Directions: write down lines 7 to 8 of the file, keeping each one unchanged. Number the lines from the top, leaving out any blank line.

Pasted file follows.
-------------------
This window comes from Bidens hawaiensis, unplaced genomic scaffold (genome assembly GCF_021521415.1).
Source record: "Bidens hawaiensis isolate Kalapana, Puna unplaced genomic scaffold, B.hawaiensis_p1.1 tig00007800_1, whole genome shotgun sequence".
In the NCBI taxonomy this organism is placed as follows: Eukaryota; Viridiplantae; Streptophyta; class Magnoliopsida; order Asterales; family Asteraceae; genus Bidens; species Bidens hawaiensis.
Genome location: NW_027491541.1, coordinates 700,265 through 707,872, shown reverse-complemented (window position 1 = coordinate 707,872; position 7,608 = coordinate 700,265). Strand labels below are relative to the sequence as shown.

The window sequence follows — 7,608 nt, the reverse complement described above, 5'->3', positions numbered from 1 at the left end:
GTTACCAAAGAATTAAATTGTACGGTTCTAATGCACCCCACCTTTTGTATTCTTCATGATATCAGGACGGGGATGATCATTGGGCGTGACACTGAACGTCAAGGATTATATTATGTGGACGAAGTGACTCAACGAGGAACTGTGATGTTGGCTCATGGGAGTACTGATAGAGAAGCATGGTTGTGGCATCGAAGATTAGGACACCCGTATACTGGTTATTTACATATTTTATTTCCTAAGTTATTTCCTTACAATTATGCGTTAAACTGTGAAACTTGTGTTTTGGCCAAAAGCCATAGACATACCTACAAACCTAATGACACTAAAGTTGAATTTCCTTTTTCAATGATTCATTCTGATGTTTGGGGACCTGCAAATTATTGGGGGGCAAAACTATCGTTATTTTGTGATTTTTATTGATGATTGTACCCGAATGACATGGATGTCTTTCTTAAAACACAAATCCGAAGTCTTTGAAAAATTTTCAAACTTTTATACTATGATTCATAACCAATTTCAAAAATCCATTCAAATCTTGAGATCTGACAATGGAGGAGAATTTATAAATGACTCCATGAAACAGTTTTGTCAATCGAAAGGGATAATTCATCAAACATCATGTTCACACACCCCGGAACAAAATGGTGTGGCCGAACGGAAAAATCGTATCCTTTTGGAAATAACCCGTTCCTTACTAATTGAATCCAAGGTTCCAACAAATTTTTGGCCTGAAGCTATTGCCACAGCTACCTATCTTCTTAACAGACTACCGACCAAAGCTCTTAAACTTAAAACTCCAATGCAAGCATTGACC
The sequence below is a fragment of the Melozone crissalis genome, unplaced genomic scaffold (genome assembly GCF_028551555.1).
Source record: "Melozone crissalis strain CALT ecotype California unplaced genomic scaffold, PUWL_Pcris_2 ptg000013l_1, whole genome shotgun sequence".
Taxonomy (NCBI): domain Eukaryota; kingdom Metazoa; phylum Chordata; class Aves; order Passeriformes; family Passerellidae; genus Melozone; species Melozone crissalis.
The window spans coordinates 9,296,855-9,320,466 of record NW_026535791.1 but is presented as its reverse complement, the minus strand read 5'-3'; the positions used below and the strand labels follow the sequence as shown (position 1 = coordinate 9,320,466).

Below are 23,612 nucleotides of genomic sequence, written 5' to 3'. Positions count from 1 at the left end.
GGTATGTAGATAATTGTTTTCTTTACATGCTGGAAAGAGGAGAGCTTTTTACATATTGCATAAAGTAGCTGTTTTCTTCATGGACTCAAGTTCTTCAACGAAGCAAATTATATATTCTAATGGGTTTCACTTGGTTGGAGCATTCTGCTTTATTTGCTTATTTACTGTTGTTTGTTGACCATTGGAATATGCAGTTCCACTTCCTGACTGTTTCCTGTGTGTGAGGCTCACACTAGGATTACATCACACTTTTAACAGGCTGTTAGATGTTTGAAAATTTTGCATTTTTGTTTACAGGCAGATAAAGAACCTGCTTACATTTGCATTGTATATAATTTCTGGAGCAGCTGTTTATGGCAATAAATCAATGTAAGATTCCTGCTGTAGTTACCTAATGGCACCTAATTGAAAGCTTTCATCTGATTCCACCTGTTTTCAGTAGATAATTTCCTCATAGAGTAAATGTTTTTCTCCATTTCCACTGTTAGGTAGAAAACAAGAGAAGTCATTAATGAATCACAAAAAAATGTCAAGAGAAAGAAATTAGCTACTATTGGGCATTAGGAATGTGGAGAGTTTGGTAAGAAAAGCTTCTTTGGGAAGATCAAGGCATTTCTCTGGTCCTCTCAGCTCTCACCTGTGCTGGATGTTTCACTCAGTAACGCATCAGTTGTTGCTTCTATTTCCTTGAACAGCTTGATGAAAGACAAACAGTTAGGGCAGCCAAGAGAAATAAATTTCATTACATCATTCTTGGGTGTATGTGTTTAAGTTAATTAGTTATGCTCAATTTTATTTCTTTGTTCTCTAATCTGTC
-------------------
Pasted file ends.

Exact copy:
The sequence below is a fragment of the Melozone crissalis genome, unplaced genomic scaffold (genome assembly GCF_028551555.1).
Source record: "Melozone crissalis strain CALT ecotype California unplaced genomic scaffold, PUWL_Pcris_2 ptg000013l_1, whole genome shotgun sequence".